Safe harbor

Updated: 2013-05-19 08:45

By Palden Nyima (China Daily)

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Safe harbor

Gyalzur Tendol has been an orphan since she was very small. 

Raised in Europe, an ethnic Tibetan orphan returns to her roots to provide a home for young homeless, Palden Nyima reports in Lhasa.

Operating an orphanage is a duty or mission for some but, for Gyalzur Tendol, it is a matter of repaying love and pursuing true happiness. "Economic needs are not our main focus; instead, we focus on ensuring the children feel at home with parental love, trust, and unity", says the 60-year-old, who is an ethnic Tibetan. An orphan from an early age, Gyalzur Tendol was adopted and reared in Germany and Switzerland. She says that she had an ordinary childhood in the West.

"I finished my studies as a surgery assistant. My income allowed me to have a very comfortable life, but we felt empty inside our hearts, so we returned to Tibet to seek real happiness," says Gyalzur Tendol, who, along with her Swiss husband (also an ethnic Tibetan), returned to Tibet for a few visits before the 1990s.

It was during those visits, when she encountered orphans on the street, that Gyalzur Tendol found her calling.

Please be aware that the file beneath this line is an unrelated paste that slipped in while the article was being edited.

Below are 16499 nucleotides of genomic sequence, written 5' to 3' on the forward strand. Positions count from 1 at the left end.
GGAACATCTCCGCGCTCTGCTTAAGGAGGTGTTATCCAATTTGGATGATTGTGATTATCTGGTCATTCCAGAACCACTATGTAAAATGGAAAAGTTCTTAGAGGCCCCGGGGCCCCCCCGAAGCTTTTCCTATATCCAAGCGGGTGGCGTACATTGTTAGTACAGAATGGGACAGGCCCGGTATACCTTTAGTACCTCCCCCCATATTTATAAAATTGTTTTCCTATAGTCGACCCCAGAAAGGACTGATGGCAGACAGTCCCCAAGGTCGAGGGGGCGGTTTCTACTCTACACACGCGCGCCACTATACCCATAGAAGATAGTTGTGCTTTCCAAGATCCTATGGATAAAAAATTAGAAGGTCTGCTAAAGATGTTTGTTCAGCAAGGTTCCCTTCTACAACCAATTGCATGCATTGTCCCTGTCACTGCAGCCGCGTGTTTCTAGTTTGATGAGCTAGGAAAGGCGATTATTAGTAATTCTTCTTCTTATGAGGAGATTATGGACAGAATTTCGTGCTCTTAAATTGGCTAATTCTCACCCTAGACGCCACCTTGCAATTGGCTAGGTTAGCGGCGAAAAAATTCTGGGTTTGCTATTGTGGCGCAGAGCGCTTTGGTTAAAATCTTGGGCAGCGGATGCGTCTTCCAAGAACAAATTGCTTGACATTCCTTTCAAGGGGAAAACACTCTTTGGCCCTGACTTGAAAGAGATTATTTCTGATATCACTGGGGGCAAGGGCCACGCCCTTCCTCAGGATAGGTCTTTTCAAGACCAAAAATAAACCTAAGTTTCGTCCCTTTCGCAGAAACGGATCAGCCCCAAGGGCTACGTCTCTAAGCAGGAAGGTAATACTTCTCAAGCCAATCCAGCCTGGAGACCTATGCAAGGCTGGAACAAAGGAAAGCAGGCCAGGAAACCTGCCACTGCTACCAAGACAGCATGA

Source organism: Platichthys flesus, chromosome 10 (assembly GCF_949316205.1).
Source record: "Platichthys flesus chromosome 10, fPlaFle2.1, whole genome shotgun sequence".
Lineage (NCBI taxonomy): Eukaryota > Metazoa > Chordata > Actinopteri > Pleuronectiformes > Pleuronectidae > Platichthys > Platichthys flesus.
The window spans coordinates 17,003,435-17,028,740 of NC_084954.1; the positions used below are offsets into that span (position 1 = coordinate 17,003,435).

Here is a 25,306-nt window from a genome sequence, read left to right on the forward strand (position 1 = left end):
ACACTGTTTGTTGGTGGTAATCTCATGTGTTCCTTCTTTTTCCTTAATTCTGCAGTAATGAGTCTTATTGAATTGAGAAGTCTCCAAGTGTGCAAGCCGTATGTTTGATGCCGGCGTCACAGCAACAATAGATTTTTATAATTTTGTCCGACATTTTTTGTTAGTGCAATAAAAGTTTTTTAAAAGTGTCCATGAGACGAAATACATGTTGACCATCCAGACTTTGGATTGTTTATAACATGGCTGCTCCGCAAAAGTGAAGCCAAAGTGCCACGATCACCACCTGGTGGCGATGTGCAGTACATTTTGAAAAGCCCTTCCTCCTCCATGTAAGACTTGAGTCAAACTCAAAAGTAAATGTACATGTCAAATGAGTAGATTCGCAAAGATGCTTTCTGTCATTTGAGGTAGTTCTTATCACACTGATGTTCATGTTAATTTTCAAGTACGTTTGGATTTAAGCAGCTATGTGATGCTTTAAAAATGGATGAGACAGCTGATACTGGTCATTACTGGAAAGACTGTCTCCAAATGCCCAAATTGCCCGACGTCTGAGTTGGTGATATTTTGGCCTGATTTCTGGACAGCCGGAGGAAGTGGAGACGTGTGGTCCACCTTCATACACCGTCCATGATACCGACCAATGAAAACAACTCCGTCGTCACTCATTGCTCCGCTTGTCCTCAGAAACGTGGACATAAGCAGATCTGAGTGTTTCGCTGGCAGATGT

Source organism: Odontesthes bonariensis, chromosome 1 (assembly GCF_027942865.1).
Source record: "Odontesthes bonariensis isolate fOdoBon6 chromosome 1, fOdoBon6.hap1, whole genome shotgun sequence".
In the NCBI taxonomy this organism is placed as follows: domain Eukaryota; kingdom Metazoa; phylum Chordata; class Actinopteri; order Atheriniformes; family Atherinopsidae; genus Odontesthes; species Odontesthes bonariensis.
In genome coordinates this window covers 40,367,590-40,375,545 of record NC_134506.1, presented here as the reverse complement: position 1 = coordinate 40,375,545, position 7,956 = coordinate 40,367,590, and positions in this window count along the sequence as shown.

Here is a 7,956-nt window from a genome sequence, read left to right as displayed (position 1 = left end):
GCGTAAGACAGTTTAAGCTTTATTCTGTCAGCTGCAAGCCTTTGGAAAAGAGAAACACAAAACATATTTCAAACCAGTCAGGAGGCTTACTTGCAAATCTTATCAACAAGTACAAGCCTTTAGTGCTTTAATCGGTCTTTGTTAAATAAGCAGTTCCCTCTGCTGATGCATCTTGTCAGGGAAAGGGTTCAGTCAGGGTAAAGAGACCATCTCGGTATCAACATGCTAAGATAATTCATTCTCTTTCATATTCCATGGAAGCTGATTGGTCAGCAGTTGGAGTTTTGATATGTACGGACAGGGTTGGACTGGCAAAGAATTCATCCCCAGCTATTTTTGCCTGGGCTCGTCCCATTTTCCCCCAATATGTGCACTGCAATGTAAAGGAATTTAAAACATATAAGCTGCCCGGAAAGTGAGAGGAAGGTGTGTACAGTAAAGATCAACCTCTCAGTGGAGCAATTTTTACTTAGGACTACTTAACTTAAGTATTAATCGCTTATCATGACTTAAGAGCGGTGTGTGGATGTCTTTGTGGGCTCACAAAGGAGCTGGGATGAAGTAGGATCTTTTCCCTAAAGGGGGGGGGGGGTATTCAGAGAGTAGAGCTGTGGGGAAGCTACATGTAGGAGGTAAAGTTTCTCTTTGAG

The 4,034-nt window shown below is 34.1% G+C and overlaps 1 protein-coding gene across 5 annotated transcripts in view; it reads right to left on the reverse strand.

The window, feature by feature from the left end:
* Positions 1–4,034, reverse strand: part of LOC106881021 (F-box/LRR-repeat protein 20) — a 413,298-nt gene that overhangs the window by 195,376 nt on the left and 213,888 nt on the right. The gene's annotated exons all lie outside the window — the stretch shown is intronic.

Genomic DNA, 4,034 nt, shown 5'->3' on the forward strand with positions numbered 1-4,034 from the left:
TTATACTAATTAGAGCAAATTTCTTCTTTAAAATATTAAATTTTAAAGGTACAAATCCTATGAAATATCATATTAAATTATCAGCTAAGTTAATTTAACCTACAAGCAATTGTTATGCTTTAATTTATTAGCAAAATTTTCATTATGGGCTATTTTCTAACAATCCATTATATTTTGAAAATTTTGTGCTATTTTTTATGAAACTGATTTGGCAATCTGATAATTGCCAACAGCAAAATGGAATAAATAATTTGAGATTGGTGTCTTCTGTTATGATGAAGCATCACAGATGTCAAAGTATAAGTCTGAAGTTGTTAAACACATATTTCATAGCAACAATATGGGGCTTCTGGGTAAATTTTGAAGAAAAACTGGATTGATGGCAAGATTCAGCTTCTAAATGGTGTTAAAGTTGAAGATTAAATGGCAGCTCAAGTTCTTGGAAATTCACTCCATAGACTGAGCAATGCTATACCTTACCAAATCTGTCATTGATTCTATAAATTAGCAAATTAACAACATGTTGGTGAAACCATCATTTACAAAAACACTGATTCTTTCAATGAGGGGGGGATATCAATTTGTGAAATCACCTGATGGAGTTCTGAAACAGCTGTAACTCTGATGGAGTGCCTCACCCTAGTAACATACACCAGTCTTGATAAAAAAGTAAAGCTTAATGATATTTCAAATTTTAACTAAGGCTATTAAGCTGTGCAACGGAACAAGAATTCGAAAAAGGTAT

Along with her husband and with support of visiting officials from the Tibet autonomous region to Switzerland, she founded the Gyalzur Tendol Orphanage in 1993 with seven children in Lhasa.

The first private orphanage run by a foreigner in Tibet, it has been home to 108 and orphans and one-parent families in the past two decades.

In 1994, a second building was added adjacent to the existing one. A third project was established in 1997 in Shangri-La county, Yunnan province.

To date, the population in her three orphanages has grown to some 300. The youngest orphan is only 2 years old; the oldest is already 32.

Forty-four children from the orphanage have found jobs.

Safe harbor

Safe harbor

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